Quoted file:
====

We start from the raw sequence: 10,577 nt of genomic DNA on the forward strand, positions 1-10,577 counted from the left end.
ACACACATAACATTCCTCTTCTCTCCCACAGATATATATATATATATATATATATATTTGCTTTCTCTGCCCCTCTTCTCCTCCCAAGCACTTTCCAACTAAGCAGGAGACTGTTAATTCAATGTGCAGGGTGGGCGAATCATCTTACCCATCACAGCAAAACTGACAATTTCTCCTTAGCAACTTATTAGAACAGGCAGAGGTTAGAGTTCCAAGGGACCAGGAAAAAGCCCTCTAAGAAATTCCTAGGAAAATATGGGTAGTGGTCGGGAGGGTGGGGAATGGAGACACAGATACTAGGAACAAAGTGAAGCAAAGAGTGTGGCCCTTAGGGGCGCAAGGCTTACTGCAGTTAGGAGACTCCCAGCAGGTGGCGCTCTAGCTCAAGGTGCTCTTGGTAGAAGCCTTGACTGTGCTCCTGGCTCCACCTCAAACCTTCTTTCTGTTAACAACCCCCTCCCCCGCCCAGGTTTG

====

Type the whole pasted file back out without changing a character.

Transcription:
We start from the raw sequence: 10,577 nt of genomic DNA on the forward strand, positions 1-10,577 counted from the left end.
ACACACATAACATTCCTCTTCTCTCCCACAGATATATATATATATATATATATATATTTGCTTTCTCTGCCCCTCTTCTCCTCCCAAGCACTTTCCAACTAAGCAGGAGACTGTTAATTCAATGTGCAGGGTGGGCGAATCATCTTACCCATCACAGCAAAACTGACAATTTCTCCTTAGCAACTTATTAGAACAGGCAGAGGTTAGAGTTCCAAGGGACCAGGAAAAAGCCCTCTAAGAAATTCCTAGGAAAATATGGGTAGTGGTCGGGAGGGTGGGGAATGGAGACACAGATACTAGGAACAAAGTGAAGCAAAGAGTGTGGCCCTTAGGGGCGCAAGGCTTACTGCAGTTAGGAGACTCCCAGCAGGTGGCGCTCTAGCTCAAGGTGCTCTTGGTAGAAGCCTTGACTGTGCTCCTGGCTCCACCTCAAACCTTCTTTCTGTTAACAACCCCCTCCCCCGCCCAGGTTTG